Responsibilities of adopting
Adopting one of our former guide dogs, or a dog that has been withdrawn from training is a big responsibility as there is often more than one person who has had a vested emotional interest in the dog.
Before completing the adoption application form, please consider the following points:
- The dog will be totally dependent on you for food, veterinary requirements, company and play.
- Dogs can be expensive. Feeding, housing, fencing, worming, vaccinations, veterinary health checks, registration and holiday boarding are costs which must be met in order to adequately care for a dog.
- You must have a secure fenced section.
Most importantly, you must have time. All dogs need basic care and attention, feeding, grooming, exercise and careful training. If a dog is deprived of company and attention, it may result in anti-social behaviour e.g. chewing, barking, aggression or a breakdown in toilet habits. If you lead a busy lifestyle and you do not have time to spend with the dog during the day, you would be unwise to get a dog.
Whilst most of our dogs looking for a new home are young (aged 12-18 months), sometimes retired guide dogs (aged 9-12 years) will also become available. Most retired guide dogs are retired solely due to their age, so they can enjoy life as a pet dog. Occasionally a puppy under the age of 12 months may be found to be unsuitable to continue on the Puppy Development Programme and may be available for adoption.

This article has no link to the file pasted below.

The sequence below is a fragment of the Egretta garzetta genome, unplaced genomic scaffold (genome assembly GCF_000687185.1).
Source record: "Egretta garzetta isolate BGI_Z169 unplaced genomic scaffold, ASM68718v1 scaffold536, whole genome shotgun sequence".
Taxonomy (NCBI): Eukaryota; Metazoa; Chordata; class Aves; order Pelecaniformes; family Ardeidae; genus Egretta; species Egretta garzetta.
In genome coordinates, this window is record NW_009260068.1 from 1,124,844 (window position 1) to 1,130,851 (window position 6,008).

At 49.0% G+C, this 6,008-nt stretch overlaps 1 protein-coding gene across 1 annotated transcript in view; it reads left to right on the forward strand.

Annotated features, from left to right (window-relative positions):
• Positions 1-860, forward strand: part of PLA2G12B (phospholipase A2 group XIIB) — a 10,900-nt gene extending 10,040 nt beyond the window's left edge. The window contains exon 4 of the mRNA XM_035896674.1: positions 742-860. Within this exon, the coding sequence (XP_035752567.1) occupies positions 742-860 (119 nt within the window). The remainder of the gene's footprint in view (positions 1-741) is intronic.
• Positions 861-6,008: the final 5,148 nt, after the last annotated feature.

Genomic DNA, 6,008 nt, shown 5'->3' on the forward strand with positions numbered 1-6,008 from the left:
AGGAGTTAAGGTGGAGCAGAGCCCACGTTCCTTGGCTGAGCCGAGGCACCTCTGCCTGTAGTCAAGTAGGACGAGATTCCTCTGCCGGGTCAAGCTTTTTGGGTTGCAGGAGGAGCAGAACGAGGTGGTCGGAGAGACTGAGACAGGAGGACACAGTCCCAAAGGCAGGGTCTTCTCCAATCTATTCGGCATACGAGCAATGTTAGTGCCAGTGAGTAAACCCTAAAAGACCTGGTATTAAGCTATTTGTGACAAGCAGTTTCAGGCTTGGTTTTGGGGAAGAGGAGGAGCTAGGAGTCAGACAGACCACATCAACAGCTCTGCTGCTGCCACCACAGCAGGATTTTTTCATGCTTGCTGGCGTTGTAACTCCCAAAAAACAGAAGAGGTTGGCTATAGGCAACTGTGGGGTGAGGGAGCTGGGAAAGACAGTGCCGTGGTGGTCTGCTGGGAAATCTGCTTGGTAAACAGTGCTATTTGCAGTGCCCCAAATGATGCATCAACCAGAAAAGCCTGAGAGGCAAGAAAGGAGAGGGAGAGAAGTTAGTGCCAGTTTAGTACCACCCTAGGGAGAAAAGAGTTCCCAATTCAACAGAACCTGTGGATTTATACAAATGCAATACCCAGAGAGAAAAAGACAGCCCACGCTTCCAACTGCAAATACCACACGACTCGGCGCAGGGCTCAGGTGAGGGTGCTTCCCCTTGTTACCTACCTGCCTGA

Dogs may be career-changed or retired for a number of reasons. These reasons can include characteristics/medical conditions that are normal for many pet dogs, but are not acceptable for a guide dog. Often these characteristics/medical conditions can be managed or reduced with additional medication or training. Some of the more common behavioural conditions are:
- Over awareness of noise of objects.
- Over distraction with other dogs or animals.
- Heightened excitability
Some of these conditions may require your support, and may also be helped with obedience or other training.
Some of the more common medical conditions are:
- Hip or elbow dysplasia.
- Arthritis (elderly/retired dog).
- Eye problems.
- Skin problems.
Some of these conditions may require extra veterinary care, and in some cases require ongoing medical treatment – this can be costly.
The most common breeds we use are Labradors, Golden Retrievers, Labrador cross Golden Retrievers, German Shepherds and Standard Poodles. On occasion we may have other breeds we also need to find homes for.